Sophomore year begins with two preliminary college admissions tests: the PSAT (for the SAT) and the PLAN (for the ACT). Your teenager will probably take the PSAT twice and the PLAN once. There is no need to prepare for this first round of college admissions tests. They don’t count and no admissions staffer will ever see the results. However, they are helpful.
“It gives an indication of how they will score on the real test,” explains Megan Dorsey, founder of the Houston-based College Prep. You’ll have an indication of what your teenager needs to work on, as well as a sense of whether to focus on the ACT or the SAT (colleges only require one).
Early College Preparation: Sophomore to Junior Year
During the fall of junior year, your teenager will take the PSAT for a second time. This second PSAT is another chance to practice for the SAT. But it’s also the qualifying exam for National Merit Scholarship eligibility. Experts suggest that if your student scores within National Merit scholarship eligibility territory—the top three percent of test-takers in your state—the first time she takes the PSAT (sophomore year), it’s worth studying for this second, qualifying round. For starters, being a National Merit finalist (even a semi-finalist) raises your teenager to the top of the applicant pool—and it can also bring scholarships.
“The scholarships from National Merit are relatively small, around $2,500,” Dorsey explains. “But, there are many colleges and universities that have special scholarships set aside for any National Merit finalist that opts for their school.”
In the spring of junior year, most teenagers take the SAT or the ACT (or both) for the first time. What kind of preparation to do for these college admissions tests depends on your teenager, Dorsey says.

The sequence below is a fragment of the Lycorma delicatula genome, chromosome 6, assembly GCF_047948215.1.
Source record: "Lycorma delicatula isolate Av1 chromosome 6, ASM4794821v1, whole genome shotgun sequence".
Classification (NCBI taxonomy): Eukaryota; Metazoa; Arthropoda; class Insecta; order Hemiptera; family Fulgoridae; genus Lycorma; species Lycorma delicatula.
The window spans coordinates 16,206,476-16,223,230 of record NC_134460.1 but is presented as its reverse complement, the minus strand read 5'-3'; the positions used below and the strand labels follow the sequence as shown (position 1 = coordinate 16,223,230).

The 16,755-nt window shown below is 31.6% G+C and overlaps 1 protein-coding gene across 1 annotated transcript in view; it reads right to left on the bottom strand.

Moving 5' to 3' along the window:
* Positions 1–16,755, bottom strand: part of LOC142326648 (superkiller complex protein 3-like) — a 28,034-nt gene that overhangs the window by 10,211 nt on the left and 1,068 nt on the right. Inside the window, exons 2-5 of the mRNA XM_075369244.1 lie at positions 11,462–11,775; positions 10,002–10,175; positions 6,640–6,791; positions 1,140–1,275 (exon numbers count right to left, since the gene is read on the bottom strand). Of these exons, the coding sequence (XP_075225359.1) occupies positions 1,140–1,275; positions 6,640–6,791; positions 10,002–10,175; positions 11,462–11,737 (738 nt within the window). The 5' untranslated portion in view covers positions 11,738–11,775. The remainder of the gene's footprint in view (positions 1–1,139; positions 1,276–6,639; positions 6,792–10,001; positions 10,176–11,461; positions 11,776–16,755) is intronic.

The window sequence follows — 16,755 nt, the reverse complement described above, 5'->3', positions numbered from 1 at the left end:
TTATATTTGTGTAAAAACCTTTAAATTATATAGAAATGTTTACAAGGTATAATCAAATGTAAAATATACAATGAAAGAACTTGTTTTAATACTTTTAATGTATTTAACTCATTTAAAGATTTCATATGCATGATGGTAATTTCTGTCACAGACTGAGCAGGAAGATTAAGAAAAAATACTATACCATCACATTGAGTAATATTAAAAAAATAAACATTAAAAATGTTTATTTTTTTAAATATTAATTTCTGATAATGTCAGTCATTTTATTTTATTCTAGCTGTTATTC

“There are the teenagers you can hand a book, and they’re going to get it done themselves. Others may need more guidance.”
There are many prep classes: through a private tutor, a franchise like Kaplan or even free ones at your local library.
Dorsey suggests preparing. “At a minimum, every student should be familiar with the test. Don’t go in cold, having paid $50, and put an official score on record. You can at least pick up the full-length practice test and do it on a Saturday morning at the kitchen table.”
The good news: your teenager can take these college admissions tests that count more than once. In fact, most applicants will take either the SAT or the ACT again during the fall of their senior year. Some colleges, typically the most elite, will want to see every score. Others will simply ask for your highest score.
Choose the ACT or SAT based on your teen’s success with the pre-test. Experts note that the ACT tends to be more coachable. But it’s important to be realistic about just how much you can improve a score, Dorsey says. “Most teenagers are never going to get a perfect score, but they can open up some more doors if they can score three or four points higher on the ACT or a couple hundred higher on the SAT.”